Hi, HH! Good to see ya!

      Tammy, now you know my secret! lol

      Thanks for reading!

    • profile image

      Tammy Lochmann 8 years ago

      That's my kinda gal. Love that last paragraph...Little secret I burn things so no one ever asks me to make anything!

    • Hello, hello, profile image

      Hello, hello, 8 years ago from London, UK

      what a lovely, interesting hub. Thank you for the thoughts and figuring out.


    This website uses cookies

    As a user in the EEA, your approval is needed on a few things. To provide a better website experience, uses cookies (and other similar technologies) and may collect, process, and share personal data. Please choose which areas of our service you consent to our doing so.

    For more information on managing or withdrawing consents and how we handle data, visit our Privacy Policy at: ""

    Show Details
    HubPages Device IDThis is used to identify particular browsers or devices when the access the service, and is used for security reasons.
    LoginThis is necessary to sign in to the HubPages Service.
    Google RecaptchaThis is used to prevent bots and spam. (Privacy Policy)
    AkismetThis is used to detect comment spam. (Privacy Policy)
    HubPages Google AnalyticsThis is used to provide data on traffic to our website, all personally identifyable data is anonymized. (Privacy Policy)
    HubPages Traffic PixelThis is used to collect data on traffic to articles and other pages on our site. Unless you are signed in to a HubPages account, all personally identifiable information is anonymized.
    Amazon Web ServicesThis is a cloud services platform that we used to host our service. (Privacy Policy)
    CloudflareThis is a cloud CDN service that we use to efficiently deliver files required for our service to operate such as javascript, cascading style sheets, images, and videos. (Privacy Policy)
    Google Hosted LibrariesJavascript software libraries such as jQuery are loaded at endpoints on the or domains, for performance and efficiency reasons. (Privacy Policy)
    Google Custom SearchThis is feature allows you to search the site. (Privacy Policy)
    Google MapsSome articles have Google Maps embedded in them. (Privacy Policy)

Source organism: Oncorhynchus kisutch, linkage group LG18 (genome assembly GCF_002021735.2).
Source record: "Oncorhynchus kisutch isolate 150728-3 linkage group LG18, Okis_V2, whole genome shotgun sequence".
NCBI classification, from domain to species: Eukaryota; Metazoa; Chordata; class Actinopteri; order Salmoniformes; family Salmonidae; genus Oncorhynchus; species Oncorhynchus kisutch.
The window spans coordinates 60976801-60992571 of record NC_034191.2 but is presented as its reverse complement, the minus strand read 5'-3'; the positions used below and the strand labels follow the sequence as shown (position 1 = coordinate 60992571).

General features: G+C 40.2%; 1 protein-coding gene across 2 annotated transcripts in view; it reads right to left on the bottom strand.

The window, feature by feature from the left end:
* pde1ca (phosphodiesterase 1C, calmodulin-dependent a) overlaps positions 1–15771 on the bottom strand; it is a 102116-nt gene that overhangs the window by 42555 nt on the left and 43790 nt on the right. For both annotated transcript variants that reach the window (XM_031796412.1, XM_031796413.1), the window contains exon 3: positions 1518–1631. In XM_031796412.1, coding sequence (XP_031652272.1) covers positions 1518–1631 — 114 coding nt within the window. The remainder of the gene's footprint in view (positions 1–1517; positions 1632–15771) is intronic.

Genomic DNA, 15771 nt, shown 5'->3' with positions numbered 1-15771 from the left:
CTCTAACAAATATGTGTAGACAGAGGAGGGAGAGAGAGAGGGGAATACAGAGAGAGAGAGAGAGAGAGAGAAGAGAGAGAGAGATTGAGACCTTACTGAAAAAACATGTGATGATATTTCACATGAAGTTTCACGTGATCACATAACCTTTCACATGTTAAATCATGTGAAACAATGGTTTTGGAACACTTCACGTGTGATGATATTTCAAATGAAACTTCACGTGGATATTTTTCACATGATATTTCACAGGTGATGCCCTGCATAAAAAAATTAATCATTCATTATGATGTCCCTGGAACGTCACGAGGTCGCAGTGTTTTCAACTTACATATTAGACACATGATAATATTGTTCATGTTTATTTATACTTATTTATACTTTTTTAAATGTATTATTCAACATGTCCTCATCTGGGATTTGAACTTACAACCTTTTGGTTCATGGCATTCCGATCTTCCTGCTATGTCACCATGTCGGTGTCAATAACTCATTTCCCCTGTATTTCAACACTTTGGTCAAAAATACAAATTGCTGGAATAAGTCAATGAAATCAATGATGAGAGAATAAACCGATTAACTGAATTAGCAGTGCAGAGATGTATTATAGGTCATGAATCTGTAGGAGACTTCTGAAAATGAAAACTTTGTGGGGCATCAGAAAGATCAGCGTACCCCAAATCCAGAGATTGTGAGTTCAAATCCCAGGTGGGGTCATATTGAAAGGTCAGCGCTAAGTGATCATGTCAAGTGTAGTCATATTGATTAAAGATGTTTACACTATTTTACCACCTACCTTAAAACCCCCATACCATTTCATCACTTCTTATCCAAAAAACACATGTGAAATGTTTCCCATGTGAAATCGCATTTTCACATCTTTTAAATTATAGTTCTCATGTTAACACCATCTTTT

Google ChartsThis is used to display charts and graphs on articles and the author center. (Privacy Policy)
    Google AdSense Host APIThis service allows you to sign up for or associate a Google AdSense account with HubPages, so that you can earn money from ads on your articles. No data is shared unless you engage with this feature. (Privacy Policy)
    Google YouTubeSome articles have YouTube videos embedded in them. (Privacy Policy)
    VimeoSome articles have Vimeo videos embedded in them. (Privacy Policy)
    PaypalThis is used for a registered author who enrolls in the HubPages Earnings program and requests to be paid via PayPal. No data is shared with Paypal unless you engage with this feature. (Privacy Policy)
    Facebook LoginYou can use this to streamline signing up for, or signing in to your Hubpages account. No data is shared with Facebook unless you engage with this feature. (Privacy Policy)
    MavenThis supports the Maven widget and search functionality. (Privacy Policy)
    Google AdSenseThis is an ad network. (Privacy Policy)
    Google DoubleClickGoogle provides ad serving technology and runs an ad network. (Privacy Policy)
    Index ExchangeThis is an ad network. (Privacy Policy)
    SovrnThis is an ad network. (Privacy Policy)
    Facebook AdsThis is an ad network. (Privacy Policy)
    Amazon Unified Ad MarketplaceThis is an ad network. (Privacy Policy)
    AppNexusThis is an ad network. (Privacy Policy)
    OpenxThis is an ad network. (Privacy Policy)
    Rubicon ProjectThis is an ad network. (Privacy Policy)
    TripleLiftThis is an ad network. (Privacy Policy)
    Say MediaWe partner with Say Media to deliver ad campaigns on our sites. (Privacy Policy)
    Remarketing PixelsWe may use remarketing pixels from advertising networks such as Google AdWords, Bing Ads, and Facebook in order to advertise the HubPages Service to people that have visited our sites.
    Conversion Tracking PixelsWe may use conversion tracking pixels from advertising networks such as Google AdWords, Bing Ads, and Facebook in order to identify when an advertisement has successfully resulted in the desired action, such as signing up for the HubPages Service or publishing an article on the HubPages Service.
    Author Google AnalyticsThis is used to provide traffic data and reports to the authors of articles on the HubPages Service. (Privacy Policy)
    ComscoreComScore is a media measurement and analytics company providing marketing data and analytics to enterprises, media and advertising agencies, and publishers. Non-consent will result in ComScore only processing obfuscated personal data. (Privacy Policy)
    Amazon Tracking PixelSome articles display amazon products as part of the Amazon Affiliate program, this pixel provides traffic statistics for those products (Privacy Policy)